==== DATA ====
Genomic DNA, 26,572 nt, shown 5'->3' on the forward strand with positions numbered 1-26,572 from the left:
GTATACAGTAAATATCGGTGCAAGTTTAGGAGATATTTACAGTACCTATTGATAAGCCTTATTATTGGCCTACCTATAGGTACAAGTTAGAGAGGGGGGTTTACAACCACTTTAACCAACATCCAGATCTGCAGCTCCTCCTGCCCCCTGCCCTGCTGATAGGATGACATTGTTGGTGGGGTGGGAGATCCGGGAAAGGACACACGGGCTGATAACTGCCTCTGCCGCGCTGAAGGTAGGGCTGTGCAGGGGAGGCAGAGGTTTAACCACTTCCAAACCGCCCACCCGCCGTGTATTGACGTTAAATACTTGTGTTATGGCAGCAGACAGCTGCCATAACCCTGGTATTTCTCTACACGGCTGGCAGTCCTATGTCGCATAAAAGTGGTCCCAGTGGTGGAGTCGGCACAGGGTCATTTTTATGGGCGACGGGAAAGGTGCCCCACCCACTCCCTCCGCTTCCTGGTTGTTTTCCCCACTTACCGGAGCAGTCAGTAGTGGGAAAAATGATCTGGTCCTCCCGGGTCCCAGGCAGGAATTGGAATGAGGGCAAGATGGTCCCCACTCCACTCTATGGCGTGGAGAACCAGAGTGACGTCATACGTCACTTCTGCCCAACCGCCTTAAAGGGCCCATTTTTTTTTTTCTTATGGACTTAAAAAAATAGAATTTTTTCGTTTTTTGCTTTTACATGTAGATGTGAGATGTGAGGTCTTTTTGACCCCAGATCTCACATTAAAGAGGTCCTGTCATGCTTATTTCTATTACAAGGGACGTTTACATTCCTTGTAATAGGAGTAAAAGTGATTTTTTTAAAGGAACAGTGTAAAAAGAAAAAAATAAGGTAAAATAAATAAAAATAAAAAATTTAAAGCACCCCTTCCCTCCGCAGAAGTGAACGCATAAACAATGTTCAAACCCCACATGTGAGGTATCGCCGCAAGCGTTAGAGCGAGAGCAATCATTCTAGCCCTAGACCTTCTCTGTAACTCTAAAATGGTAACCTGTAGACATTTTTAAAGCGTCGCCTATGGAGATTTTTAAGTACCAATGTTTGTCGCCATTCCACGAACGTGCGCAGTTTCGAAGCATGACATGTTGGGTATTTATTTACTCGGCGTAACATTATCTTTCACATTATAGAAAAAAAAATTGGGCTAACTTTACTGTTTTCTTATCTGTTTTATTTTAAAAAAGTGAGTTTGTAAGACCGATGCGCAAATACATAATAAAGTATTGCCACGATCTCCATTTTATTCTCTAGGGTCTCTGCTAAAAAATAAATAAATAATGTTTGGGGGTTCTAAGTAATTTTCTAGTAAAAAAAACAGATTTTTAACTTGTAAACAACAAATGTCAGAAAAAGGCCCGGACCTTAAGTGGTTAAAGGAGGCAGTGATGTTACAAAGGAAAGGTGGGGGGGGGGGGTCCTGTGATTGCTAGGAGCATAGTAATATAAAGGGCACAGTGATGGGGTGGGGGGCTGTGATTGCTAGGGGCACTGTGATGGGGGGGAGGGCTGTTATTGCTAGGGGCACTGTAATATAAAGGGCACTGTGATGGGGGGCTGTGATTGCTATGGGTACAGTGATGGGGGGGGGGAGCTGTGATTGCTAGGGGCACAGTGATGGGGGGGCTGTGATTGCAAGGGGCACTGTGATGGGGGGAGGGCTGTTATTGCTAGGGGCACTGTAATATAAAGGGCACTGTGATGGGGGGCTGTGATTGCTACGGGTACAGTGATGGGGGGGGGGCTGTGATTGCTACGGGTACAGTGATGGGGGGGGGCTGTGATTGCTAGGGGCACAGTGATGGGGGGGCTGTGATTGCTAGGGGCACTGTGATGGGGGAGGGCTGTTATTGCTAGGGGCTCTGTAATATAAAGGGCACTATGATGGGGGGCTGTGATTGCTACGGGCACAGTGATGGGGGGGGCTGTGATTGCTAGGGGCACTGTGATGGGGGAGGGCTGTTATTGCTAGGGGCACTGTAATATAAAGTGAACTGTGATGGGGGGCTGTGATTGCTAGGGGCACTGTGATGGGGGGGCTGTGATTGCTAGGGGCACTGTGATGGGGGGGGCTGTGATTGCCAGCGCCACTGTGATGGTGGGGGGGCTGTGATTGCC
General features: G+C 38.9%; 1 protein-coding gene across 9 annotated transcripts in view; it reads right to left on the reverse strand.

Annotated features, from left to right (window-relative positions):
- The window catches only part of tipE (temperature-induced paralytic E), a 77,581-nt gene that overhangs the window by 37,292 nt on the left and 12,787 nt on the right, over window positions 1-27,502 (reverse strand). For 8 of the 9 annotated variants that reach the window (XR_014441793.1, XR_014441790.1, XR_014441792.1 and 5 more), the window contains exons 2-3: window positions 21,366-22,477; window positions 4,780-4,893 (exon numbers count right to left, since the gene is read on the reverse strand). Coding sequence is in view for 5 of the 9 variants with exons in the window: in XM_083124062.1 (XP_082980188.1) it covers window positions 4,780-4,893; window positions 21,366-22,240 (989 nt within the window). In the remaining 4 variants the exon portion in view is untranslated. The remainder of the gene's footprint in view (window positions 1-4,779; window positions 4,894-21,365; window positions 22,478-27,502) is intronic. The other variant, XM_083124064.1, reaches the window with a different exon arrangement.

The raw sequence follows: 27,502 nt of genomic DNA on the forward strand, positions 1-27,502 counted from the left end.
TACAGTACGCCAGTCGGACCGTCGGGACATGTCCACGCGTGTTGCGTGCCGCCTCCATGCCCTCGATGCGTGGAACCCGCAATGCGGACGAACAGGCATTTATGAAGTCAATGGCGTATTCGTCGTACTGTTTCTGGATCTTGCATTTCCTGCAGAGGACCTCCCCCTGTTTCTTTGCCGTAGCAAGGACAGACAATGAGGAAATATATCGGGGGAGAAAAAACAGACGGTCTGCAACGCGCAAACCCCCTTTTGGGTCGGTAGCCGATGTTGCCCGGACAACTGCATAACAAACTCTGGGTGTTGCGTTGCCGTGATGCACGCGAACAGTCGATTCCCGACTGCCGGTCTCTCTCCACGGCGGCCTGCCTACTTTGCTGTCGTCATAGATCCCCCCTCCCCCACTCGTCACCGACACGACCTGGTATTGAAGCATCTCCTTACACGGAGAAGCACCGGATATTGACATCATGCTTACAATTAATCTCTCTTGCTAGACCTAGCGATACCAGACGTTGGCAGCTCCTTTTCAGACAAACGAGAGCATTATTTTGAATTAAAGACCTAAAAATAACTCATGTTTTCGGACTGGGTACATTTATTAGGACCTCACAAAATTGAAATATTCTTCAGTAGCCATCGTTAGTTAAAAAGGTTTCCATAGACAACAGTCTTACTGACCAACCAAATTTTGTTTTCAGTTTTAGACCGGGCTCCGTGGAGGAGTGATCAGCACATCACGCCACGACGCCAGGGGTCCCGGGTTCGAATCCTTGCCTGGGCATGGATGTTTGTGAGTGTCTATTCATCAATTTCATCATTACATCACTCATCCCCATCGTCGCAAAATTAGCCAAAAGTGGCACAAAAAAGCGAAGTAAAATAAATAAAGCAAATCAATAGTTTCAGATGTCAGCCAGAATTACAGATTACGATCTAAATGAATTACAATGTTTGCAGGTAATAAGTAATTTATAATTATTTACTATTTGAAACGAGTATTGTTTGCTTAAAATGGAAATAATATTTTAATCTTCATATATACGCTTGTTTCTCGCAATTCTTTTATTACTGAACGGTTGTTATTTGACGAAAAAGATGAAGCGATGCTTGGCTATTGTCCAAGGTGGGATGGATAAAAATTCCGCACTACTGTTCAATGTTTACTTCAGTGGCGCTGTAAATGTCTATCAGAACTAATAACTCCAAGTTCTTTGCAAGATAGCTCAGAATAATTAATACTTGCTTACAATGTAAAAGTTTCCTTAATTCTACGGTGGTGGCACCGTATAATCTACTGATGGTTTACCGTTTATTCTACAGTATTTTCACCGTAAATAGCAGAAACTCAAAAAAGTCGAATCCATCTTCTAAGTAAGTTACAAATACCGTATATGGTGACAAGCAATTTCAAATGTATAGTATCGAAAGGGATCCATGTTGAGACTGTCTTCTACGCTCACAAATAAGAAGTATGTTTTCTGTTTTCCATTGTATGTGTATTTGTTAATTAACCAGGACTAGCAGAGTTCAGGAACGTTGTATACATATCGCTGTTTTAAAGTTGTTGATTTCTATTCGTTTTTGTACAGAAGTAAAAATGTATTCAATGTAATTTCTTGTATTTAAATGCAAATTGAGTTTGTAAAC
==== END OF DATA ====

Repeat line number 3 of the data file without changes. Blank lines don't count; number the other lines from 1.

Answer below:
General features: G+C 38.9%; 1 protein-coding gene across 9 annotated transcripts in view; it reads right to left on the reverse strand.